Ace/Roc Books is looking for readers to help promote their books. Applicants selected to be Ace Roc Stars will receive packages of books (and occasionally swag) over the course of six months in return for promoting the books they like on social media. Applicants for the first group of readers runs until January 4.
Baen Books has announced that in honor of Veteran’s Day, they are releasing an e-book entitled The Many Deaths of Joe Buckley. Half of the proceeds from the volume will go to Operation Baen Bulk, which provides reading material for US troops. The other half of the proceeds will go to ReadAssist, which provides access to books for disabled readers. Joe Buckley is a character who has appeared in numerous books published by Baen and almost always is either killed or comes close to death. He has appeared in works by David Weber, John Ringo, Eric Flint, Sarah Hoyt, Travis Taylor, and others. This charity volume collects a variety of Joe Buckley death scenes.
Angry Robot Books, which has been struggling and which recently closed down its young adult and mystery lines, has been sold by Osprey Publishing Group to Etan Ilfeld, who also bought two other imprints from Osprey. Ilfeld is the editor of Mind Body Spirit Magazine and owns a bookstore in London.
Lou Anders, who has served as editor at Pyr Books for ten years, has announced that he is leaving the company. Anders will be replaced by interim editor Rene Sears, who is returning to the company to take the position. Anders received seven Hugo nominations and one win during his tenure at Pyr. He is currently promoting his debut novel, Frostborn.
Apex Magazine publisher Jason Sizemore has announced that he will become the magazine’s editor in chief beginning with the January 2015 issue. The magazine has been edited by Sigrid Ellis since late last year. The change comes as part of a realignment of Sizemore’s duties which will allow him to focus more personal attention on the magazine and Apex Publishing. Stories selected by Ellis will continue to appear in 2015 in the Sizemore edited issues. Sizemore also announced that Bianca Spriggs will be taking over as poetry editor, replacing out-going poetry editor Elise Matheson.
The finalists for the 2014 Washington Science Fiction Association (WSFA) Small Press Awards have been announced. The awards are given annually to recognize excellence in short fiction originally published in small press venues. This year’s winners will be announced October 10-12 at Capclave.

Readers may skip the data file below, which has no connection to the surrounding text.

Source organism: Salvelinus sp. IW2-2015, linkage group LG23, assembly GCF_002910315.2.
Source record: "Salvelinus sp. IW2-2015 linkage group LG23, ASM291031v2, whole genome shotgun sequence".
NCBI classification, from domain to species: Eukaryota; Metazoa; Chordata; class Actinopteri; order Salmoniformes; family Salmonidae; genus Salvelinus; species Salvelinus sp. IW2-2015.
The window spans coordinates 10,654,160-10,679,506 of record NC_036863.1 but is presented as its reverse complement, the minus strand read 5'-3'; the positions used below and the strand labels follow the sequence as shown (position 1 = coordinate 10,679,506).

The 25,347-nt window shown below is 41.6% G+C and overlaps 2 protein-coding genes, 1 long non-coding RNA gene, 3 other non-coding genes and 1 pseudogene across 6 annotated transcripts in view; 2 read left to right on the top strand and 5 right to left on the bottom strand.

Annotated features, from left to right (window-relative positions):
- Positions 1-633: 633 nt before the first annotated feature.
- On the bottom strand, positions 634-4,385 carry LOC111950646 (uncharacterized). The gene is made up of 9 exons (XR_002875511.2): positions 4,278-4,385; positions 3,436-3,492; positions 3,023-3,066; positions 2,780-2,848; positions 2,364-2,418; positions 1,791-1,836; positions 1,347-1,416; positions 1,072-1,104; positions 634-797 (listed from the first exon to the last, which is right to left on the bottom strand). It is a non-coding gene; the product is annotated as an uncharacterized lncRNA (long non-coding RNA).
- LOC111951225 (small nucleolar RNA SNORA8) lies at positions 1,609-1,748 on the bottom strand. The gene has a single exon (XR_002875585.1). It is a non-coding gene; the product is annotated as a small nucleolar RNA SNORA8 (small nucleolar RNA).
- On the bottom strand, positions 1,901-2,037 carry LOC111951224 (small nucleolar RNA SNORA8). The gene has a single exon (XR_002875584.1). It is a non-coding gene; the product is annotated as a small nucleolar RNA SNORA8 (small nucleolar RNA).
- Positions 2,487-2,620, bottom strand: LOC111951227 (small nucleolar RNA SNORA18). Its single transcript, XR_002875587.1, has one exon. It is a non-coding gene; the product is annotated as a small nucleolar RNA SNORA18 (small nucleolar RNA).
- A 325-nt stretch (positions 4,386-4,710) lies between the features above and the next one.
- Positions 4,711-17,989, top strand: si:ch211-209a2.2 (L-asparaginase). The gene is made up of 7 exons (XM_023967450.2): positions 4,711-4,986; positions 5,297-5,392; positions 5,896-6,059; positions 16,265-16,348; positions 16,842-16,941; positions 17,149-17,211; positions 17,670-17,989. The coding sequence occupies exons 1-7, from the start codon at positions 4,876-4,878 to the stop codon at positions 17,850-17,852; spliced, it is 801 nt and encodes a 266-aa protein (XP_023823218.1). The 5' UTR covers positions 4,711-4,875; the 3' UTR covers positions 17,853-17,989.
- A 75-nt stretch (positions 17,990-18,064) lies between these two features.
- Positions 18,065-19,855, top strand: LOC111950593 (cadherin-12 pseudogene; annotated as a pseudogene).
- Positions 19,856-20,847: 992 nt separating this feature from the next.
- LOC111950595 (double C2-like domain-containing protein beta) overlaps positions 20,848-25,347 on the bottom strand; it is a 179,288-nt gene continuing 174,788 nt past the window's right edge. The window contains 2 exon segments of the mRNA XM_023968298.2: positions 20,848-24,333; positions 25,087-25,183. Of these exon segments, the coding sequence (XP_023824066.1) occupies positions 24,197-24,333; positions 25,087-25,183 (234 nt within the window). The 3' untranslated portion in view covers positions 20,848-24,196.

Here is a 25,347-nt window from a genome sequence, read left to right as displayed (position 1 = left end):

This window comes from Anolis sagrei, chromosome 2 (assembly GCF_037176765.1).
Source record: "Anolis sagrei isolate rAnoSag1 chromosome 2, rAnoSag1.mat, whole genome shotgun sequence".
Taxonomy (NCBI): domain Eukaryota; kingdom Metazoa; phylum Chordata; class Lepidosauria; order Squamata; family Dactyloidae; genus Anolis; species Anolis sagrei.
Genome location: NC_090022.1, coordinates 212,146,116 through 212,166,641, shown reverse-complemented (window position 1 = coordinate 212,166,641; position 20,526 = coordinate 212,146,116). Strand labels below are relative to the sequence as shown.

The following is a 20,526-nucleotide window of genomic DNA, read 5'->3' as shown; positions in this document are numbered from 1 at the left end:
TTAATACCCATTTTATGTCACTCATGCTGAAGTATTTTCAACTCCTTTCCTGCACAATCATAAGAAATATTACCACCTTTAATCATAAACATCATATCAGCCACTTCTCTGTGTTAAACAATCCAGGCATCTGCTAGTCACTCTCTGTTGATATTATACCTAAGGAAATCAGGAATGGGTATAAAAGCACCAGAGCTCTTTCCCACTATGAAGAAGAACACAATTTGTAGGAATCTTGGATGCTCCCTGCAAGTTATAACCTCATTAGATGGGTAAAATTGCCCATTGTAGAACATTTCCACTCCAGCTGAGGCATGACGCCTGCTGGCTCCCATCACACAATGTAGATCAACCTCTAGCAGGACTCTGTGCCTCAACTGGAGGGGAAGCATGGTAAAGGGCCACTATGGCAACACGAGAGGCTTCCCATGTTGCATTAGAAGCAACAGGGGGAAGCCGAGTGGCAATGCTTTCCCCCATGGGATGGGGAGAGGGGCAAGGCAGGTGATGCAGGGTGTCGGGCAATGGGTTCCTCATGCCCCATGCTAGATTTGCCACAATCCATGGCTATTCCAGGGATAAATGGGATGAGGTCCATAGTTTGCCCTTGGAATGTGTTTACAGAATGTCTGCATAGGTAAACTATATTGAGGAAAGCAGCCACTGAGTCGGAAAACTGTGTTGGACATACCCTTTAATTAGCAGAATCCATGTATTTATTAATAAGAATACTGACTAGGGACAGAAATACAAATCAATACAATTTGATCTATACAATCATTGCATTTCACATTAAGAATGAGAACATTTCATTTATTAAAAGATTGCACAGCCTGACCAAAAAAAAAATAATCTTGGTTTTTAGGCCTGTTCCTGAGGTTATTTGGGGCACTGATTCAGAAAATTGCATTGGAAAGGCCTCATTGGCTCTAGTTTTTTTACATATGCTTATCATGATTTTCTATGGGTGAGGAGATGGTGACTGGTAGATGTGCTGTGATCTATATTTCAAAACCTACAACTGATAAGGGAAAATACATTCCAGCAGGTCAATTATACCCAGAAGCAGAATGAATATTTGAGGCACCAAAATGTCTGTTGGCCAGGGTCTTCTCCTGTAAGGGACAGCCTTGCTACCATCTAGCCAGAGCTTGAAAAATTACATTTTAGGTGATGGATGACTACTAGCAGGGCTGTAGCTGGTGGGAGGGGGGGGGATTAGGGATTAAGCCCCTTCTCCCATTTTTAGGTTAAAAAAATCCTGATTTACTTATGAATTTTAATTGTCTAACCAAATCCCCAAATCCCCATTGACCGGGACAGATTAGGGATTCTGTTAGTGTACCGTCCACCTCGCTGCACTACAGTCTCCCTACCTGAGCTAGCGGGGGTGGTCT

- “Acts of Chivalry,” by Sean McMullen
- “Bits,” by Naomi Kritzer
- “Explaining Cthulhu to Grandma,” by Alex Shvartsman
- “Like a Bat Out of Hell,” by Jonathan Shipley
- “Morning Star,” by DK Mok
- “Set Your Face Towards the Darkness,” by David McDonald
- “The Traditional,” by Maria Dahvana Headley
- “Trap-weed,” by Gemma Files
Angry Robot has announced that they are ceasing publication of their Strange Chemistry Books young adult line effective immediately. The imprint includes authors Gwenda Bond, Martha Wells, Sean Cummings, Cassandra Rose Clarke, and Kim Curran, among others. Angry Robot is also closing their Exhibit A line of mystery/crime books. According to Angry Robot, the imprints are being closed because they haven’t been able to carve out their own niche in a saturated market.
Hadley Rille Publishers is holding a crowdsourcing event in order to gain the capital to expand its publishing program. Hadley Rille has been publishing science fiction novels and anthologies since 2005, when it was founded by Publisher Eric Reynolds. Reynolds has set a goal of raising $12,500 for use in a marketing campaign aimed at raising the awareness of Hadely Rille books and authors.
Advent:Publishing, founded in 1956 by Earl Kemp, Sidney Coleman, Jon Stopa, Alex Eisenstein, Bob Briney, and George W. Price, has been sold to ReAnimus Press, which is run by Andrew Burt. Burt founded ReAnimus in order to help authors get their out-of-print books and short works back into readers’ hands.
Editor Oscar Dystal (b.1913) died on May 28. Dystal joined Bantam publishing in the 1950s and brought the company from the brink of bankruptcy to the largest paperback publishers by decreasing its print runs and inventory and promoting classic novels and books he felt would be widely popular. Dystal retired as the chairman of Bantam in 1980.